This report is being sent to 45 friends of Children Peace Initiative Kenya, who have donated $6,756 to help us strengthen collaboration between women leaders from the Samburu and Pokot tribes in Northwest Kenya. We are very grateful!
Under our project, ten women – five from the Samburu community and five from Pokot – have used the funds raised through GlobalGiving to develop collaborative ventures. The two groups of women already owned businesses. Our project has helped them to use these businesses to connect the two communities and build peace during a turbulent time.
These collaborative efforts between the Pokot and Samburu women have strengthened inter-dependency across the two neighboring communities, extending far beyond the ten women. The two tribal groups have been interacting during market days and cultural events and exchanging invitations for religious events.
Unfortunately, however, the overall security in the region is deteriorating. Over the last couple of months, parts of Baringo and Samburu counties have suffered incessant inter-ethnic attacks and killings. These have caused the government to impose security measures such as a dawn-to-dusk curfew and restricted movement. The government has also launched 24-hour long security operations to forcefully remove guns.
This has affected interactions between the Pokot and Samburu women entrepreneurs. However, Fatuma, one of the beneficiaries from the Samburu side, told our CPI team that the relationship between the two groups is strong and that they continue engaging actively with each other.
For example, the Samburu members continue to communicate regularly with the Pokot women and also participate with them in a type of savings club known as a “Merry-Go-Round.” Also, the Pokot women share information with the Samburu about potential raids.
One of the photos shows Margaret, a founding member of the women's network, outside her restaurant in the Samburu town of Longewan. On a busy market day, Margaret feeds over 100 Pokot customers who visit Longewan for the market.
Also, in spite of the tensions, Samburu and Pokot communities of Amaya still maintain a good relationship and have voluntarily returned stolen goats to their owners on two occasions.
In other words, business is helping to preserve the peace on both sides. Some businesses have even grown. Fatuma on the Samburu side enlarged her premises and increased her stock. Another member of the network has opened a new clothes shop. Another has opened a hotel.
Overall, however, the insecurity and fear has led to less movement between the villages and this has affected business. But Fatuma says they still engage in exchanges on a small scale despite the challenges. Recently the Pokots from Amaya requested seeds to plant maize and Fatuma was able to send 20 bags of seed from Longewan to Amaya. She also still buys her vegetables from Amaya and sells them to the Samburus in Longewan.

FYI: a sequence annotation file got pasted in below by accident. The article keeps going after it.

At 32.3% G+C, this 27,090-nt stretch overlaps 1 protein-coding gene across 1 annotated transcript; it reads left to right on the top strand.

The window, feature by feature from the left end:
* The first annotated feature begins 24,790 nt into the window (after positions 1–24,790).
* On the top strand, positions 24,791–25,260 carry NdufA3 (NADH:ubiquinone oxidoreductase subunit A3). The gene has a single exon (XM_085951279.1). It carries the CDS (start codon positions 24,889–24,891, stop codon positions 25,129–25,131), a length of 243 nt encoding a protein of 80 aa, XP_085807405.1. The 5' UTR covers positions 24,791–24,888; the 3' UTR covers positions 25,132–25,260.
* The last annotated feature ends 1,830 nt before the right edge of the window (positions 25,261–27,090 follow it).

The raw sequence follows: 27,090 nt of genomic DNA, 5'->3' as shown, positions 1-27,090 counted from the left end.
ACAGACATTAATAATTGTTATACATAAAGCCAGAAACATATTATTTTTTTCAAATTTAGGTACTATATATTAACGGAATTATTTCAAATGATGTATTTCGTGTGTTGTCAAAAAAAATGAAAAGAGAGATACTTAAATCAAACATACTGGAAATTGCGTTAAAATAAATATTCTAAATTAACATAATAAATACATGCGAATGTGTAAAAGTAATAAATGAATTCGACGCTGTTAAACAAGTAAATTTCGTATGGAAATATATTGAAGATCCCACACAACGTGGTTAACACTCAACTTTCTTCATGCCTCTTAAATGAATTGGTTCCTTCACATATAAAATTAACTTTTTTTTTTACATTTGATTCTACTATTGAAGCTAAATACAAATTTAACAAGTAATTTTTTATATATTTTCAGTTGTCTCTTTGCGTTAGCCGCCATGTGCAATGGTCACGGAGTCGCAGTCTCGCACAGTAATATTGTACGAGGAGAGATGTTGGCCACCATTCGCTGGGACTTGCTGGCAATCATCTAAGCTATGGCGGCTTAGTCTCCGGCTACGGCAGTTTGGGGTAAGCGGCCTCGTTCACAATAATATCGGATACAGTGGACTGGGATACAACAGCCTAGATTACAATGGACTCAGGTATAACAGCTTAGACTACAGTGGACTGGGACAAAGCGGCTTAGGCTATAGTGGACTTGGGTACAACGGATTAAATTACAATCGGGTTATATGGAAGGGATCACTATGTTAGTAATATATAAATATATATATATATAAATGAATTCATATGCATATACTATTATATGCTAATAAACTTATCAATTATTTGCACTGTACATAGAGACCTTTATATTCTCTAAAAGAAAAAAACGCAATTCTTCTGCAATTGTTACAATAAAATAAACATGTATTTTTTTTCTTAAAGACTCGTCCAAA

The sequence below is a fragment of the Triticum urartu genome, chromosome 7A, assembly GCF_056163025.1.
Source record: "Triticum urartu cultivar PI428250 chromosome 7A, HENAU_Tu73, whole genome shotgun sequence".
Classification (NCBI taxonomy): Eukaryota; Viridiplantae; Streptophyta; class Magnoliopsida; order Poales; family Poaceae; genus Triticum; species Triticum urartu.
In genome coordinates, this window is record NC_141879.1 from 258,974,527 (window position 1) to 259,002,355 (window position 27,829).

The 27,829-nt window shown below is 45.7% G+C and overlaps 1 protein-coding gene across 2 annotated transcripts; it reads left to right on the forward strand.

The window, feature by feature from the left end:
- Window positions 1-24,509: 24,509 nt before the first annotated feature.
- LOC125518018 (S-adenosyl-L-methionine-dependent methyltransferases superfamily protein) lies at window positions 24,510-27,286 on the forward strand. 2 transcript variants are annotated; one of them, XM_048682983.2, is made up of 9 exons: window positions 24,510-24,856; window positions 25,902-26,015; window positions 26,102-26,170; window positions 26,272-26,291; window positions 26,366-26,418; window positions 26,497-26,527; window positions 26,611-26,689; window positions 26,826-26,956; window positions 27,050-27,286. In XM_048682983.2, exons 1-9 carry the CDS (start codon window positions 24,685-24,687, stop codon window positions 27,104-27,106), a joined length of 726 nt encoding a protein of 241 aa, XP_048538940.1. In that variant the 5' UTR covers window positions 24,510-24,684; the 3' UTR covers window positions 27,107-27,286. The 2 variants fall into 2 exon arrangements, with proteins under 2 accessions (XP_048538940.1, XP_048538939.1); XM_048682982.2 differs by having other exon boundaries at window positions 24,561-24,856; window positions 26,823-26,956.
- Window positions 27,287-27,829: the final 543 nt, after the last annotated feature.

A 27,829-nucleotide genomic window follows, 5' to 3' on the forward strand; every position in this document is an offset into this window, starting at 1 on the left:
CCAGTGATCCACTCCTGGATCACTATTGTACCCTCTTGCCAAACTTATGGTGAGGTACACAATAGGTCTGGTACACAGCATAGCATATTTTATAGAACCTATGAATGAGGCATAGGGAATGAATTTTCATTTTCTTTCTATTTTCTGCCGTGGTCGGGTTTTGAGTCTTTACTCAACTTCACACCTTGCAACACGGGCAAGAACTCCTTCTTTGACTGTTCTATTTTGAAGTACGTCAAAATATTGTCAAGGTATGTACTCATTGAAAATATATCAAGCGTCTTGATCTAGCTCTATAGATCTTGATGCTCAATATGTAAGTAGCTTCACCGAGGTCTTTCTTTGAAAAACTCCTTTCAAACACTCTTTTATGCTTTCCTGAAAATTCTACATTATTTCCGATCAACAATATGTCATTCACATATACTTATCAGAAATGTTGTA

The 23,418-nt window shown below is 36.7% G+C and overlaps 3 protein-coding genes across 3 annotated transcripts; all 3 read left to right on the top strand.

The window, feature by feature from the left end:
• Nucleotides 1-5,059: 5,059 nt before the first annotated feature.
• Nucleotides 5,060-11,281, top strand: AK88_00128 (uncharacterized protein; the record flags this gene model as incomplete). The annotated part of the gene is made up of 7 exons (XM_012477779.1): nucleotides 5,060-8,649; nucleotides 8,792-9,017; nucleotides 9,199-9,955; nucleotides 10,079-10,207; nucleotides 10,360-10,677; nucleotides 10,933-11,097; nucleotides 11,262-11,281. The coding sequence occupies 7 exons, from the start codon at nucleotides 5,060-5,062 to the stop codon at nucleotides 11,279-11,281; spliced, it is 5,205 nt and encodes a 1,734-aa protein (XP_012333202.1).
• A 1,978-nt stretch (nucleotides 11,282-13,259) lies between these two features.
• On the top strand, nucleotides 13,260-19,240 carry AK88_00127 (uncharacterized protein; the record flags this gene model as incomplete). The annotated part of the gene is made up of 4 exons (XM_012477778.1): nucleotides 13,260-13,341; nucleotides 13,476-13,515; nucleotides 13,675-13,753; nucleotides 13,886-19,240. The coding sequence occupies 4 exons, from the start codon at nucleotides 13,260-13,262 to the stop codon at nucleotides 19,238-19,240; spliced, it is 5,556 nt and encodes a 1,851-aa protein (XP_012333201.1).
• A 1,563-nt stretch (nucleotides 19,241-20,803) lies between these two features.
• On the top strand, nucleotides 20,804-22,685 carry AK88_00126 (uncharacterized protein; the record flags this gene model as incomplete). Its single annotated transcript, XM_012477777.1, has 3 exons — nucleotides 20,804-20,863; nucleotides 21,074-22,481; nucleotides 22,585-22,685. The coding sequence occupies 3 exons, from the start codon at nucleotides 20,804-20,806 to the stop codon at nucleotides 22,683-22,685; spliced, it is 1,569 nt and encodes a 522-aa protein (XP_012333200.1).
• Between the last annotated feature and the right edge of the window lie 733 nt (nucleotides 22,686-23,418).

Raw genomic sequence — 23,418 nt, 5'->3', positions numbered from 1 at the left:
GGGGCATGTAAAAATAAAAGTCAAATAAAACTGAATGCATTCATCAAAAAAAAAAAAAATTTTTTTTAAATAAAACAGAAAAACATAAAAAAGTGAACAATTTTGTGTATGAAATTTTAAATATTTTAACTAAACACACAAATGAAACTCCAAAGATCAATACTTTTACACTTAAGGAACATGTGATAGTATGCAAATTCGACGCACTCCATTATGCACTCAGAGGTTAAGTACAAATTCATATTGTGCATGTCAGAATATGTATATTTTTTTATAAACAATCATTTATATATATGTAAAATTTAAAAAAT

The other good news is that the corridor where the women entrepreneurs live on the Samburu and Baringo sides has remained peaceful. Community leaders say this is due to previous peace work in the area, including by CPI. CPI's network of businesswomen has also demystified the supposed “enemy” on the other side.
Chief Benjamin, who is the area chief in the village of Logorate, made a courtesy phone call to CPI Kenya to thank us for CPI’s previous initiative targeting women in business and the community at large. He said: “Although we are surrounded by very turbulent villages in both Samburu and Baringo side, our zone has remained peaceful courtesy of the women entrepreneurs and the cow camp event that brought together Samburu and Pokot warriors.”
At CPI Kenya we are glad that this important initiative targeting women has had such a great impact and continues to connect these two communities during such a turbulent time. It is our hope that the situation will eventually improve and that the women businesses will continue thriving.
Thank you again!
Monica and the CPI team in Kenya.
We recently reported on this project through our online news service. Apologies for cross-posting.
This report is being sent to 185 friends who have donated to our partner, Children Peace Initiative Kenya (CPIK), through GlobalGiving. We have launched seven appeals to support CPIK’s unique brand of peacebuilding in Northwest Kenya since 2017 and these have raised a combined $26,189. This is absolutely amazing and our two organizations are deeply grateful.
It is now time to report back on our latest appeal, which we launched this past summer. CPIK has used the money to help women and herders take practical measures against climate change. The early results are encouraging, as well as relevant to the current UN climate conference (COP 27) in Egypt.
We explain more in this report.